Committed to Care

The Beginning of the Long Road

The day of her diagnosis was typical of so many fall days in northern California: the weather was mild, with a slight breeze that lightly plucked the red and gold leaves from the massive trees that lined the streets of our small town; the morning air smelled of dry dirt tinged with lingering moisture. As far as I was concerned, life was pretty darn good. I had enrolled at a local college as an agriculture major, and I certainly looked forward to all that college life had to offer.

But when I arrived home from school on this particular day, I immediately knew that the day was anything but typical. My mom was sitting on the couch with a book, but it was obvious she was only staring at the pages; she wasn’t actually reading the words. It was then that she told me the lump she had found in her breast was malignant. Wanting desperately to know why, I knew that wasn’t the question to ask; instead it was now about What’s next?

The following nine months saw Mom endure chemotherapy, radiation, and a double mastectomy. My dad, my brother, and I were with her every step of the way. I quickly moved into the role of primary caregiver, trading toga parties for hospital gowns and escorting Mom to her doctors’ appointments and treatments.

Almost a year after her diagnosis, it looked as though she may have beaten this nasty disease we call breast cancer, and life could move on.

Exit Stage Left

With my mom’s health stable, I took the time to reevaluate my priorities. Seeing my mom face cancer at such a young age motivated me to live my life according to my own rules.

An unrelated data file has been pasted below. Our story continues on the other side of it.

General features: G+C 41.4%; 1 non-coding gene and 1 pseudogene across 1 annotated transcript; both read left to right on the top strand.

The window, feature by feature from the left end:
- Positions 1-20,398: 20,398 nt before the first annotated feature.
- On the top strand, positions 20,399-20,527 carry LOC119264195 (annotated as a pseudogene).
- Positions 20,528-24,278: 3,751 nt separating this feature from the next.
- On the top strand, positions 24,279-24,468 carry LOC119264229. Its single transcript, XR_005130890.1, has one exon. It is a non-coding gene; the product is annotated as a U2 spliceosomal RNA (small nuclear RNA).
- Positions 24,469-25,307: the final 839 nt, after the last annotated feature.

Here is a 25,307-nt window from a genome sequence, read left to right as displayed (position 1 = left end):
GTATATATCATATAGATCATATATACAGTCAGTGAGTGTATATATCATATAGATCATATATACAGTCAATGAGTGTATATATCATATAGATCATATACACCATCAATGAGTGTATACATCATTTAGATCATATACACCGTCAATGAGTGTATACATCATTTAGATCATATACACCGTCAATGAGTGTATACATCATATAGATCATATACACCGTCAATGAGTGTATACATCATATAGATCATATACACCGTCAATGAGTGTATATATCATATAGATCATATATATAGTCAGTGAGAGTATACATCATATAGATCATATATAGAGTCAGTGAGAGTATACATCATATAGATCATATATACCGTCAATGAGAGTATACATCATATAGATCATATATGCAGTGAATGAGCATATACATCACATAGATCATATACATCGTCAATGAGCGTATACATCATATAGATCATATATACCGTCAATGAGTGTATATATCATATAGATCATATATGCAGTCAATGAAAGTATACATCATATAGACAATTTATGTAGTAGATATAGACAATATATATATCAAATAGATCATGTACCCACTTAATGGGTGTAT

Determined to live out the adventure I had always dreamed of, I boarded a one-way flight to Maui with a few hundred dollars in my bank account, a backpack full of clothes, a sleeping bag, and my best friend by my side—with no intention of returning to the Mainland. I wanted to surf; I wanted to kayak; and, most important, I wanted to live.

For almost two years, I built the life I had always dreamed of: I had a fun, stimulating job; I owned a condo right across the street from a dog park (and the dog to go with it); I paddled outrigger canoes for a local canoe club; and I was in a happy, committed relationship. I was living life on my own terms—until the phone rang.

By the tone of my dad’s voice, it was obvious that something was wrong. To this day I will never forget what he said: “It’s your mom. The cancer is back. She only has a few months to live.”

By the end of that day, I had contacted a real estate agent to sell my condo, I knew what I needed to do to ship my dog back to California, and I was seeing an inevitable end to my relationship. At nine the following morning, I boarded a one-way flight home to California.
What the doctors said would be a few months turned into three and a half years—years filled with numerous doctors, several treatment facilities, and countless medications, treatments, tests, scans, and alternative modalities. Throughout, my mom’s prognosis was grim and there were few therapies available to treat her advanced disease. As caregivers our family became focused on maintaining her quality of life.

We never imagined the journey we would experience as caregivers, and I never knew how quickly I would be transformed. Upon hearing my mom’s diagnosis as an 18-year-old girl, my instinct was to ask, Why? But the end of our journey saw me asking, What next?